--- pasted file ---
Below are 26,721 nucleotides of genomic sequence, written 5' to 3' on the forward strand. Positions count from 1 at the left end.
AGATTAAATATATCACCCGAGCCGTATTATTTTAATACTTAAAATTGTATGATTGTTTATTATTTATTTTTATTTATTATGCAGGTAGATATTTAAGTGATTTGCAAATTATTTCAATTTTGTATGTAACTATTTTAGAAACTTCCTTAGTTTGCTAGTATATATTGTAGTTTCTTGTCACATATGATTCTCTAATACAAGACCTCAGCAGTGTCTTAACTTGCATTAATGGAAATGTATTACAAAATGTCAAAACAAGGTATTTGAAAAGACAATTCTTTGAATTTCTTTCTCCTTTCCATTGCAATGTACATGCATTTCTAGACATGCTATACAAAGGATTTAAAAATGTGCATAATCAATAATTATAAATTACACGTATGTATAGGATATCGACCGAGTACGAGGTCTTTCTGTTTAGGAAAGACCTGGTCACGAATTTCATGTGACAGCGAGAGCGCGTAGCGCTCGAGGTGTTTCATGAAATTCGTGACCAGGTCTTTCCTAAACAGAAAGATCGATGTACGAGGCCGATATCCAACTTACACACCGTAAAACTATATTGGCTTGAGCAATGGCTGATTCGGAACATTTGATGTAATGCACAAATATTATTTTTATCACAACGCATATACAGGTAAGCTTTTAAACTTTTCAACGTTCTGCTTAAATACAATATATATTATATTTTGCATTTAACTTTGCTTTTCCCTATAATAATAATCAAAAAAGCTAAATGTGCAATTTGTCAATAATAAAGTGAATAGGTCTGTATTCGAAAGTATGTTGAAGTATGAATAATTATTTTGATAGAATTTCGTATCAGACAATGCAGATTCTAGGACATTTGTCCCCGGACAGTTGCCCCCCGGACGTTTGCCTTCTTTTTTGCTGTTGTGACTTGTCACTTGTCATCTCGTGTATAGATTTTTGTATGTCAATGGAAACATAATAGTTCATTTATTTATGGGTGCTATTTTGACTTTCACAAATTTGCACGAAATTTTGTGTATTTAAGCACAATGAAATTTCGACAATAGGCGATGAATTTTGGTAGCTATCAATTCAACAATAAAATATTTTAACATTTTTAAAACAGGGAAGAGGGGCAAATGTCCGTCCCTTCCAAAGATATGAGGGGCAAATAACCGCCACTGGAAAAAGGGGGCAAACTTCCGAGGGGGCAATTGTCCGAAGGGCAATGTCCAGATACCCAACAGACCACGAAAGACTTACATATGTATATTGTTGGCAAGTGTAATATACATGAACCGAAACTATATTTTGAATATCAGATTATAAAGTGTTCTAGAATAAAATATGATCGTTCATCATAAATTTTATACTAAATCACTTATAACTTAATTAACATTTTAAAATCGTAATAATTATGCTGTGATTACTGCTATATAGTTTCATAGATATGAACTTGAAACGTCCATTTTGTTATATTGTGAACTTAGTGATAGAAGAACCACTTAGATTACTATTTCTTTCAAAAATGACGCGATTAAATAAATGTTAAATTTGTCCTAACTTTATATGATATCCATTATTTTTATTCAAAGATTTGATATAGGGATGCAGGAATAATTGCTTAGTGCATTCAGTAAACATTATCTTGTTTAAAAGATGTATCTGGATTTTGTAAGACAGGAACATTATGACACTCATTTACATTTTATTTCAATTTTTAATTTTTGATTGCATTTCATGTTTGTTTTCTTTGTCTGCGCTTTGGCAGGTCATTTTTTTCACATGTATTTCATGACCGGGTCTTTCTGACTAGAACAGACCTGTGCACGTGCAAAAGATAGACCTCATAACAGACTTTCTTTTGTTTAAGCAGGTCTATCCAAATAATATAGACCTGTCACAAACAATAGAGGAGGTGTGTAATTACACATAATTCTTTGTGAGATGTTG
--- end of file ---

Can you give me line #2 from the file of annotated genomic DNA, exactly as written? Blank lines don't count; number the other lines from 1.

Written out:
AGATTAAATATATCACCCGAGCCGTATTATTTTAATACTTAAAATTGTATGATTGTTTATTATTTATTTTTATTTATTATGCAGGTAGATATTTAAGTGATTTGCAAATTATTTCAATTTTGTATGTAACTATTTTAGAAACTTCCTTAGTTTGCTAGTATATATTGTAGTTTCTTGTCACATATGATTCTCTAATACAAGACCTCAGCAGTGTCTTAACTTGCATTAATGGAAATGTATTACAAAATGTCAAAACAAGGTATTTGAAAAGACAATTCTTTGAATTTCTTTCTCCTTTCCATTGCAATGTACATGCATTTCTAGACATGCTATACAAAGGATTTAAAAATGTGCATAATCAATAATTATAAATTACACGTATGTATAGGATATCGACCGAGTACGAGGTCTTTCTGTTTAGGAAAGACCTGGTCACGAATTTCATGTGACAGCGAGAGCGCGTAGCGCTCGAGGTGTTTCATGAAATTCGTGACCAGGTCTTTCCTAAACAGAAAGATCGATGTACGAGGCCGATATCCAACTTACACACCGTAAAACTATATTGGCTTGAGCAATGGCTGATTCGGAACATTTGATGTAATGCACAAATATTATTTTTATCACAACGCATATACAGGTAAGCTTTTAAACTTTTCAACGTTCTGCTTAAATACAATATATATTATATTTTGCATTTAACTTTGCTTTTCCCTATAATAATAATCAAAAAAGCTAAATGTGCAATTTGTCAATAATAAAGTGAATAGGTCTGTATTCGAAAGTATGTTGAAGTATGAATAATTATTTTGATAGAATTTCGTATCAGACAATGCAGATTCTAGGACATTTGTCCCCGGACAGTTGCCCCCCGGACGTTTGCCTTCTTTTTTGCTGTTGTGACTTGTCACTTGTCATCTCGTGTATAGATTTTTGTATGTCAATGGAAACATAATAGTTCATTTATTTATGGGTGCTATTTTGACTTTCACAAATTTGCACGAAATTTTGTGTATTTAAGCACAATGAAATTTCGACAATAGGCGATGAATTTTGGTAGCTATCAATTCAACAATAAAATATTTTAACATTTTTAAAACAGGGAAGAGGGGCAAATGTCCGTCCCTTCCAAAGATATGAGGGGCAAATAACCGCCACTGGAAAAAGGGGGCAAACTTCCGAGGGGGCAATTGTCCGAAGGGCAATGTCCAGATACCCAACAGACCACGAAAGACTTACATATGTATATTGTTGGCAAGTGTAATATACATGAACCGAAACTATATTTTGAATATCAGATTATAAAGTGTTCTAGAATAAAATATGATCGTTCATCATAAATTTTATACTAAATCACTTATAACTTAATTAACATTTTAAAATCGTAATAATTATGCTGTGATTACTGCTATATAGTTTCATAGATATGAACTTGAAACGTCCATTTTGTTATATTGTGAACTTAGTGATAGAAGAACCACTTAGATTACTATTTCTTTCAAAAATGACGCGATTAAATAAATGTTAAATTTGTCCTAACTTTATATGATATCCATTATTTTTATTCAAAGATTTGATATAGGGATGCAGGAATAATTGCTTAGTGCATTCAGTAAACATTATCTTGTTTAAAAGATGTATCTGGATTTTGTAAGACAGGAACATTATGACACTCATTTACATTTTATTTCAATTTTTAATTTTTGATTGCATTTCATGTTTGTTTTCTTTGTCTGCGCTTTGGCAGGTCATTTTTTTCACATGTATTTCATGACCGGGTCTTTCTGACTAGAACAGACCTGTGCACGTGCAAAAGATAGACCTCATAACAGACTTTCTTTTGTTTAAGCAGGTCTATCCAAATAATATAGACCTGTCACAAACAATAGAGGAGGTGTGTAATTACACATAATTCTTTGTGAGATGTTG